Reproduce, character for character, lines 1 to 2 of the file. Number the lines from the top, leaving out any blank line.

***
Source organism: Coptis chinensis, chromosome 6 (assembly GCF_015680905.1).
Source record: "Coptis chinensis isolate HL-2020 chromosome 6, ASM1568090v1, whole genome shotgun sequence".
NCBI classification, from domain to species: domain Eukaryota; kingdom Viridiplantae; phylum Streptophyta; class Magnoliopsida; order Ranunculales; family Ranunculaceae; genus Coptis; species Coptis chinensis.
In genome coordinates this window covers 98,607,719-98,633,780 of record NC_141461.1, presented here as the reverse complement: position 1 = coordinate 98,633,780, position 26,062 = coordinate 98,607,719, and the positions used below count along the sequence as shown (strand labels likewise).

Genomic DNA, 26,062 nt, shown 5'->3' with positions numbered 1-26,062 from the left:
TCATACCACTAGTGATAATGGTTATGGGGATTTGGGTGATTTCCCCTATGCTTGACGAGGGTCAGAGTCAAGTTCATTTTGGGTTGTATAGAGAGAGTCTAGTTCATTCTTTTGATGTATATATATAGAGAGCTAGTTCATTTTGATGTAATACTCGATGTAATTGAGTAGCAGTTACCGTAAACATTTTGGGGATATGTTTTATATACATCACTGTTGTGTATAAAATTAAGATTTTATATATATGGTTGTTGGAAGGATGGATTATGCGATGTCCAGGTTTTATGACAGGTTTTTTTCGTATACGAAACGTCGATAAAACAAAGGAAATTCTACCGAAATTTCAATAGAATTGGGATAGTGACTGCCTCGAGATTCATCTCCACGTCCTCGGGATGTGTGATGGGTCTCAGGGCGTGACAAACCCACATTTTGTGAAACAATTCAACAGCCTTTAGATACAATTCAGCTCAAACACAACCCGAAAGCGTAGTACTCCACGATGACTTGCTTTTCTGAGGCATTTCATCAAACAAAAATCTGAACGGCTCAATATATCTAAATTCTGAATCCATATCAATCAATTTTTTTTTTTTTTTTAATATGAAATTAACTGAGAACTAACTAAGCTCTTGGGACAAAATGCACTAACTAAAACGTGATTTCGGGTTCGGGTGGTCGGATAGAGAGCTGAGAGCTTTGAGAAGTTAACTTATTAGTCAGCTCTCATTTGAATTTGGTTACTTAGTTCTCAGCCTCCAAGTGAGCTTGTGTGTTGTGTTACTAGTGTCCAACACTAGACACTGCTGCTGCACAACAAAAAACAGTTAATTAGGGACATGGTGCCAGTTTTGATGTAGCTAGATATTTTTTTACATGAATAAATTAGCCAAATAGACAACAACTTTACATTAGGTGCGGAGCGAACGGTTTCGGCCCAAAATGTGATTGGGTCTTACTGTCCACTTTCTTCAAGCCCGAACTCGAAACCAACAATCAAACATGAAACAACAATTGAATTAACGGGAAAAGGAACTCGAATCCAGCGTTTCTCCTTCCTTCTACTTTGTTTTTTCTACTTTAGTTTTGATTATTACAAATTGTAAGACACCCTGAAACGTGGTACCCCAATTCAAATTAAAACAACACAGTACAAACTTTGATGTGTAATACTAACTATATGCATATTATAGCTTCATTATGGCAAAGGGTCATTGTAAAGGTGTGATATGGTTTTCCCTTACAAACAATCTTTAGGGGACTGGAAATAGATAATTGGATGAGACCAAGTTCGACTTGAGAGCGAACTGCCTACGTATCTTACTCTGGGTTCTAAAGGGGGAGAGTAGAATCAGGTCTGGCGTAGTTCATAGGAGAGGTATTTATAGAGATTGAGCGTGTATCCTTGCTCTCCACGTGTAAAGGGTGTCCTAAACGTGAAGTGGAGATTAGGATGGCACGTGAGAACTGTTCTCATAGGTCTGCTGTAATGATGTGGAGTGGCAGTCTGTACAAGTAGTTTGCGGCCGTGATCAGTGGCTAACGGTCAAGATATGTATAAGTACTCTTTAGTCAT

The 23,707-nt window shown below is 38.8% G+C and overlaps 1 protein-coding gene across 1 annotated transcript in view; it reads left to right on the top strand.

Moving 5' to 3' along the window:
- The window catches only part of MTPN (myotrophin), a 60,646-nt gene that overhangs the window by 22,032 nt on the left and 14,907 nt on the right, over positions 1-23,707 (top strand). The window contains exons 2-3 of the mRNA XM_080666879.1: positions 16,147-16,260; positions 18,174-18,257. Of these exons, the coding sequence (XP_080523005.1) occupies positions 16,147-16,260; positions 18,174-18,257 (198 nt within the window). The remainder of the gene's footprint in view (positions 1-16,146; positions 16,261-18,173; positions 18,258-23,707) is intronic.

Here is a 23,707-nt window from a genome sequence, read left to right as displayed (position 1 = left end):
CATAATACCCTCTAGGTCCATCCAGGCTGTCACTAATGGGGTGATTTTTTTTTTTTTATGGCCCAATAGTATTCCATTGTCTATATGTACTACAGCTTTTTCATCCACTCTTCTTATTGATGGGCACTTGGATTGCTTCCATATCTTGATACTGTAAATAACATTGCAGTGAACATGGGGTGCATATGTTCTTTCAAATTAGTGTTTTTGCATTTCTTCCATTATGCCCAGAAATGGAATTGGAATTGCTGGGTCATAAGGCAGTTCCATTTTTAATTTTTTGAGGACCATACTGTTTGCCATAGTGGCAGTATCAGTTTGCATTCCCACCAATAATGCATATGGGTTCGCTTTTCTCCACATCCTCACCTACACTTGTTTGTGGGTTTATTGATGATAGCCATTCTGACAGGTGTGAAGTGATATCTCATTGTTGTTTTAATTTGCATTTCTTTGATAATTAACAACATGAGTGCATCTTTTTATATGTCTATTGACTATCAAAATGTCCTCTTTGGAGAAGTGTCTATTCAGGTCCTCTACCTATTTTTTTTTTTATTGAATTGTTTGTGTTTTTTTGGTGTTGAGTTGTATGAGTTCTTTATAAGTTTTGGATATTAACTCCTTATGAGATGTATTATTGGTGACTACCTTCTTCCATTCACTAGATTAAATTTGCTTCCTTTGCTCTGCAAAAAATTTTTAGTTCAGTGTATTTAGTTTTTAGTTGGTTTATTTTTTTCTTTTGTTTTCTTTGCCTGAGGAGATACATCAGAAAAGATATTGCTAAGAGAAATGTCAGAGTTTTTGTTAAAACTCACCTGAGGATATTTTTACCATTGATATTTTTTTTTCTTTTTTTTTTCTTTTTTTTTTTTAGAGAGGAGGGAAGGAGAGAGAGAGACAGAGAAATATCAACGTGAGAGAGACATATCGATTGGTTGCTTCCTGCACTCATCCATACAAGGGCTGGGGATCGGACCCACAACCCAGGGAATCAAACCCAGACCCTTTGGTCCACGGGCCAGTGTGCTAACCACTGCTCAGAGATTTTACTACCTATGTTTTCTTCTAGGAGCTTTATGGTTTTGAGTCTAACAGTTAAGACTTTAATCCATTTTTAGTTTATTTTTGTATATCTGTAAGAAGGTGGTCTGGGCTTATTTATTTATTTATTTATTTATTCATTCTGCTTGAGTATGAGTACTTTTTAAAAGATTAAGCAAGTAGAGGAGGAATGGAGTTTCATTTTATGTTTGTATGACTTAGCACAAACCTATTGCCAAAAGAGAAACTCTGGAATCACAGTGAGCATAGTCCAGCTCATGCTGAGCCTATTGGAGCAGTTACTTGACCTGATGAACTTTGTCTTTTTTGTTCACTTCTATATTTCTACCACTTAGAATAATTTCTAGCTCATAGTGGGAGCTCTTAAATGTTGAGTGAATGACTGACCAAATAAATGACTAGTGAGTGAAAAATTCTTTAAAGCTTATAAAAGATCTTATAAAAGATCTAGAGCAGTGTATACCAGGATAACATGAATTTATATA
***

Source organism: Coptis chinensis, chromosome 6 (assembly GCF_015680905.1).
Source record: "Coptis chinensis isolate HL-2020 chromosome 6, ASM1568090v1, whole genome shotgun sequence".